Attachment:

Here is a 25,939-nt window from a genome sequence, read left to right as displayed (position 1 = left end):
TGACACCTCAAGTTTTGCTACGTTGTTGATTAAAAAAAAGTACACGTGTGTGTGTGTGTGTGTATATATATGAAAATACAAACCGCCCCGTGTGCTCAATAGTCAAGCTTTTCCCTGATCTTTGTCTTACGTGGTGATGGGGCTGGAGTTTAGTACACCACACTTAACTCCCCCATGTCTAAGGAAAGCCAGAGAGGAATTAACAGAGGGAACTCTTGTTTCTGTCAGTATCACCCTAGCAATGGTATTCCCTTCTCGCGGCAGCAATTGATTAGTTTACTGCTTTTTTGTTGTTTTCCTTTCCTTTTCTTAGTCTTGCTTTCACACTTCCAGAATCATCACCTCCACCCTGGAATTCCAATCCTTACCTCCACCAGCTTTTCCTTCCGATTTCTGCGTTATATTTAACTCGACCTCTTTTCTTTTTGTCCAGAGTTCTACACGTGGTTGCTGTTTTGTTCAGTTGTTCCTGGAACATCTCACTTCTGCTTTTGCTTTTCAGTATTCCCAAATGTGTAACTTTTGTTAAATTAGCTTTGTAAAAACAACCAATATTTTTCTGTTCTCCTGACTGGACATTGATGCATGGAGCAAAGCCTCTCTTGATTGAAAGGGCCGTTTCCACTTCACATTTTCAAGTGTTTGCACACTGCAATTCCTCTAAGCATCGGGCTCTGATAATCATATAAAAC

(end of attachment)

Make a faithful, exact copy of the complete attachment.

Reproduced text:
Here is a 25,939-nt window from a genome sequence, read left to right as displayed (position 1 = left end):
TGACACCTCAAGTTTTGCTACGTTGTTGATTAAAAAAAAGTACACGTGTGTGTGTGTGTGTGTATATATATGAAAATACAAACCGCCCCGTGTGCTCAATAGTCAAGCTTTTCCCTGATCTTTGTCTTACGTGGTGATGGGGCTGGAGTTTAGTACACCACACTTAACTCCCCCATGTCTAAGGAAAGCCAGAGAGGAATTAACAGAGGGAACTCTTGTTTCTGTCAGTATCACCCTAGCAATGGTATTCCCTTCTCGCGGCAGCAATTGATTAGTTTACTGCTTTTTTGTTGTTTTCCTTTCCTTTTCTTAGTCTTGCTTTCACACTTCCAGAATCATCACCTCCACCCTGGAATTCCAATCCTTACCTCCACCAGCTTTTCCTTCCGATTTCTGCGTTATATTTAACTCGACCTCTTTTCTTTTTGTCCAGAGTTCTACACGTGGTTGCTGTTTTGTTCAGTTGTTCCTGGAACATCTCACTTCTGCTTTTGCTTTTCAGTATTCCCAAATGTGTAACTTTTGTTAAATTAGCTTTGTAAAAACAACCAATATTTTTCTGTTCTCCTGACTGGACATTGATGCATGGAGCAAAGCCTCTCTTGATTGAAAGGGCCGTTTCCACTTCACATTTTCAAGTGTTTGCACACTGCAATTCCTCTAAGCATCGGGCTCTGATAATCATATAAAAC